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sbell68
05-17-2007, 01:38 PM
There are a lot of obstacles in making this final decision, and
it is extremely important to make an unbiased decision if Oscar does
indeed qualify for the Olympics. But let's keep a few things in mind
here as social factors, before getting into the science side for one
short minute.
First of all, I would like to address Mr. Perry's comment: "There
is something to be said for the purity of the sport at the Olympic
level, and it should not be compromised for the sake of inspiration."
Allow me to counter this with a phrase that might sound familiar: "The
most important thing in the Olympic Games is not to win but to take
part, just as the most important thing in life is not the triumph but
the struggle. The essential thing is not to have conquered but to have
fought well." Sound familiar? It should; it's the Olympic creed -
the underlying objective of the entire Olympic movement. The entire
point of the Olympics is to provide inspiration! So should we be
compromising the so-called 'purity' for inspiration? In my opinion
its a no-brainer: the answer is an enthusiastic "yes." I also agree
with Joel that it would be much more fulfilling to do this with
legitimate science to back him.
In this day and age the 'purity' of sport is a subjective term to
say the least. Ben Johnson sums up many of today's athletes very well
(unfortunately) in saying that "I wasn't the only one cheating, I just
had the worst chemist." (Please excuse the stereotype). But to get
away from the latest drug scandal to see a bilateral amputee competing
with highly tuned professional athletes will do more for the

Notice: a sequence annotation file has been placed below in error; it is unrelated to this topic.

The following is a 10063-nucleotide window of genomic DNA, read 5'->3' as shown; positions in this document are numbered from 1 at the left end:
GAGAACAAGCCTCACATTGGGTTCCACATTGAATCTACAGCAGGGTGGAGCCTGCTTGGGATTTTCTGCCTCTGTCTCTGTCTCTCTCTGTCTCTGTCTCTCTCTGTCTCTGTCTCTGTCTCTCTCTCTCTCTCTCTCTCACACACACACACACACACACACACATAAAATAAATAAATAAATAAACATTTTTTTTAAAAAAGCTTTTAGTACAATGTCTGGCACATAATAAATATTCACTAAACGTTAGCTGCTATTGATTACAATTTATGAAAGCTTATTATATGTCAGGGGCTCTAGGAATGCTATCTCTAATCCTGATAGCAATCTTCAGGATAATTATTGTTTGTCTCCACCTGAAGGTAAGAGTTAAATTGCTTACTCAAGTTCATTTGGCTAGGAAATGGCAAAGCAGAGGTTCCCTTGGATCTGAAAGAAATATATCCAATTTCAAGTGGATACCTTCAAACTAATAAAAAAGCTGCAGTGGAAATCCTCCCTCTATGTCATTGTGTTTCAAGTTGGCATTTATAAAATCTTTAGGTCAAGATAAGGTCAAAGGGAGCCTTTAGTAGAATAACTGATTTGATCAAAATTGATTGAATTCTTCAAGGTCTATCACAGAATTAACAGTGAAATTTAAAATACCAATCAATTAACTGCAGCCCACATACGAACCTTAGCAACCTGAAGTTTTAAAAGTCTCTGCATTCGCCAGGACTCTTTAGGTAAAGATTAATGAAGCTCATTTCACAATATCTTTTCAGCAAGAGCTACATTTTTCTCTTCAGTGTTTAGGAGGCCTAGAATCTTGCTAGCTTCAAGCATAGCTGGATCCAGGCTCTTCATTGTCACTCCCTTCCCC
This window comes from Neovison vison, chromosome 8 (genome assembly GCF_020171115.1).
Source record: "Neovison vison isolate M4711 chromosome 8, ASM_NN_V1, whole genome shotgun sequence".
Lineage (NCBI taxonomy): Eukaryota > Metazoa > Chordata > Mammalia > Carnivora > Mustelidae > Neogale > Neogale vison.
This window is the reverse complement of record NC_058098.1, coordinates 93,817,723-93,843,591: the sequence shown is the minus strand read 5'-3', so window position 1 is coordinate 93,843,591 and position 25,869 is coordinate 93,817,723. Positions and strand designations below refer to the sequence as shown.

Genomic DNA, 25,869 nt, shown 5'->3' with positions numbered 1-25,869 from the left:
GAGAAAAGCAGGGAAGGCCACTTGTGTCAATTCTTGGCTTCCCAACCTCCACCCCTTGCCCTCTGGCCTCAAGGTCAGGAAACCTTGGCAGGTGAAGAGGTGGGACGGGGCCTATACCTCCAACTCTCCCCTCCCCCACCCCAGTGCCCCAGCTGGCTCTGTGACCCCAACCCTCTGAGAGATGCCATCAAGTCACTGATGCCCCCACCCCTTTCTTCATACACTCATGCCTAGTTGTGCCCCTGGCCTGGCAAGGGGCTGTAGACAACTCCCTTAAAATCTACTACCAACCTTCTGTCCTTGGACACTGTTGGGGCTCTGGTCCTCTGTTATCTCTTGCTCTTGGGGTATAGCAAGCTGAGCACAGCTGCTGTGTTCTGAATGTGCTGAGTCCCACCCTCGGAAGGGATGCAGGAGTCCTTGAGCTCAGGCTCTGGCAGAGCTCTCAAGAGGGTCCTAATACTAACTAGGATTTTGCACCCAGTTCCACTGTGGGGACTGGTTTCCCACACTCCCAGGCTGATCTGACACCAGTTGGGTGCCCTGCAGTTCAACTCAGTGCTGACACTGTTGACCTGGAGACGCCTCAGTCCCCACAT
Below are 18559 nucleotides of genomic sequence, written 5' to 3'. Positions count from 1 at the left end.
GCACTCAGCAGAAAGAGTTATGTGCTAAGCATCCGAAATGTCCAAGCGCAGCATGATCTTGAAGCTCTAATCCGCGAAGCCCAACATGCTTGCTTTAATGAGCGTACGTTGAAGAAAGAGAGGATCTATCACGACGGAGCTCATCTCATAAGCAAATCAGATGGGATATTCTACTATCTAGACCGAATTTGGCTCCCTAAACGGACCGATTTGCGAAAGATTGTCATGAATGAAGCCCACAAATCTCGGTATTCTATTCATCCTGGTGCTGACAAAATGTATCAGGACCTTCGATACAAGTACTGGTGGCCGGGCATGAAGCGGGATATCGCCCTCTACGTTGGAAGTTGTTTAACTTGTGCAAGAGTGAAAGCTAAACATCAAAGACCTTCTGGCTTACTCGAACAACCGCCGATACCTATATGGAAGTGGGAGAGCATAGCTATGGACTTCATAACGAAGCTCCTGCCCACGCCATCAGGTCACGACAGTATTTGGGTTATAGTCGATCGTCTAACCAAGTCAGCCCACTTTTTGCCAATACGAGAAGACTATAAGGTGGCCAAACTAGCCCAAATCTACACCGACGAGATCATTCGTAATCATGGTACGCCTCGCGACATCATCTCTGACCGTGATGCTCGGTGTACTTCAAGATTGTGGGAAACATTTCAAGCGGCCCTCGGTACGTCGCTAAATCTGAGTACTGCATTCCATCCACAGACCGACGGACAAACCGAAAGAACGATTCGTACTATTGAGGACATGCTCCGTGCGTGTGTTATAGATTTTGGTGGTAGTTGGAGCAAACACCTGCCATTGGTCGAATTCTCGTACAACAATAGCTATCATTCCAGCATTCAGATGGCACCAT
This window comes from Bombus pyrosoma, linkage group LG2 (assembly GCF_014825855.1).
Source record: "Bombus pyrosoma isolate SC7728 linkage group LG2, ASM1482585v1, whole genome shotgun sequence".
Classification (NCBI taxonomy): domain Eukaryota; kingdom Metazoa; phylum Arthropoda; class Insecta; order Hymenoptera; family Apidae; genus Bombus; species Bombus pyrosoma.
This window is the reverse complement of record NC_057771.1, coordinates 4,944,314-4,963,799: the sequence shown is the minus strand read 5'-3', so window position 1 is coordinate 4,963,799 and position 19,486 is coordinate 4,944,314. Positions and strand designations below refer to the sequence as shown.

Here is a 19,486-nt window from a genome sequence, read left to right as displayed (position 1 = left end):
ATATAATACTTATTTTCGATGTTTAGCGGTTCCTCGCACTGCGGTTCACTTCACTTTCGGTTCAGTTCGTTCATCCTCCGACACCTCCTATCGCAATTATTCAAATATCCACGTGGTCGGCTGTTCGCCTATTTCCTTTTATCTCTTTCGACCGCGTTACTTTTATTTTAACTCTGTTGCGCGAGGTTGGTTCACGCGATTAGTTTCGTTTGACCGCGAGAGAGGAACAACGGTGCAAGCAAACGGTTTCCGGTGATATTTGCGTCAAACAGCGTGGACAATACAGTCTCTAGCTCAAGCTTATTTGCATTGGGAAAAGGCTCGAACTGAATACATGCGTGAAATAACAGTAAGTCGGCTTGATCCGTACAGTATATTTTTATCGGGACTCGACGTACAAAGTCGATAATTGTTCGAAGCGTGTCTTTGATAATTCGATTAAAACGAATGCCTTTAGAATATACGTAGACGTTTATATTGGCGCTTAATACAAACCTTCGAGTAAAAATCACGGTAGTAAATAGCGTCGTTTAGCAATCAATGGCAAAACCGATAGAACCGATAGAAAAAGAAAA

unification of the planet, able-bodied and disabled alike from all
cultures, than any other story you could fabricate about hardship and
overcoming obstacles. This is what the Olympics is all about:
inspiration and unity. True there are previous disabled athletes who
have competed before in archery and gymnastics and others, but we're
talking about the premiere event in the Olympics: the 100m. The
single most-watched race in the Olympics! A phenomenal opportunity
for a phenomenal story.
Scientifically speaking, one thing I'm surprised about regarding
the list serve replies so far is that nobody has touched on the socket
element of the prosthetic limb - the focus has been solely on the
device itself. It is scientifically shown that an amputee spends more
energy and requires more oxygen when walking than an able-bodied
person, let alone sprinting at full speed. This is almost solely due
to the body's interaction with the socket and its struggle to adapt an
external device. This is a main reason supporting research and
implementation of osseointegration if I'm not mistaken - to allow the
amputee an easier method of adapting an artifical limb.
While prosthetic components may or may not provide an advantage,
depending on your side of the argument, the real factor that should be
considered is that the athlete will be spending the same or similar
amount of energy as an able-bodied person in his sprint but will be
losing significant amounts of energy just to keep his body interacting
with the prosthetic socket efficiently. If this is indeed the case,